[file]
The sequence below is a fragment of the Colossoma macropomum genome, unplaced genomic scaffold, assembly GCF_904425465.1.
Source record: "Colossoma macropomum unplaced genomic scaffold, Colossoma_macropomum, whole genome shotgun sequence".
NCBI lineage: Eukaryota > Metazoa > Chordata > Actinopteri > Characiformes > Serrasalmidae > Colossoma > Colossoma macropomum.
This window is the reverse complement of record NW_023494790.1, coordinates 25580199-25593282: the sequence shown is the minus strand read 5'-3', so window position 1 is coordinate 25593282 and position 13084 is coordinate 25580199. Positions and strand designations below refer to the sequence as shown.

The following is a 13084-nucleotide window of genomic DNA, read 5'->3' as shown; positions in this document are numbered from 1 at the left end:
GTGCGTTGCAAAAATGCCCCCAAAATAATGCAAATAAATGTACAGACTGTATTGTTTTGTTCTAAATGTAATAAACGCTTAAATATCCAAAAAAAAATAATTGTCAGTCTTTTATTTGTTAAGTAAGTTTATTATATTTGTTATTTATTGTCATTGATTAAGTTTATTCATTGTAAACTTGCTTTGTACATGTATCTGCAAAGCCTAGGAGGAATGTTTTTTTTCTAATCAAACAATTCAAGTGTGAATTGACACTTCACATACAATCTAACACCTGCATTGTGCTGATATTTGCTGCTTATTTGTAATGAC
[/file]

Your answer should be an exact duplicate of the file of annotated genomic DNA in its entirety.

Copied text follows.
The sequence below is a fragment of the Colossoma macropomum genome, unplaced genomic scaffold, assembly GCF_904425465.1.
Source record: "Colossoma macropomum unplaced genomic scaffold, Colossoma_macropomum, whole genome shotgun sequence".
NCBI lineage: Eukaryota > Metazoa > Chordata > Actinopteri > Characiformes > Serrasalmidae > Colossoma > Colossoma macropomum.
This window is the reverse complement of record NW_023494790.1, coordinates 25580199-25593282: the sequence shown is the minus strand read 5'-3', so window position 1 is coordinate 25593282 and position 13084 is coordinate 25580199. Positions and strand designations below refer to the sequence as shown.

The following is a 13084-nucleotide window of genomic DNA, read 5'->3' as shown; positions in this document are numbered from 1 at the left end:
GTGCGTTGCAAAAATGCCCCCAAAATAATGCAAATAAATGTACAGACTGTATTGTTTTGTTCTAAATGTAATAAACGCTTAAATATCCAAAAAAAAATAATTGTCAGTCTTTTATTTGTTAAGTAAGTTTATTATATTTGTTATTTATTGTCATTGATTAAGTTTATTCATTGTAAACTTGCTTTGTACATGTATCTGCAAAGCCTAGGAGGAATGTTTTTTTTCTAATCAAACAATTCAAGTGTGAATTGACACTTCACATACAATCTAACACCTGCATTGTGCTGATATTTGCTGCTTATTTGTAATGAC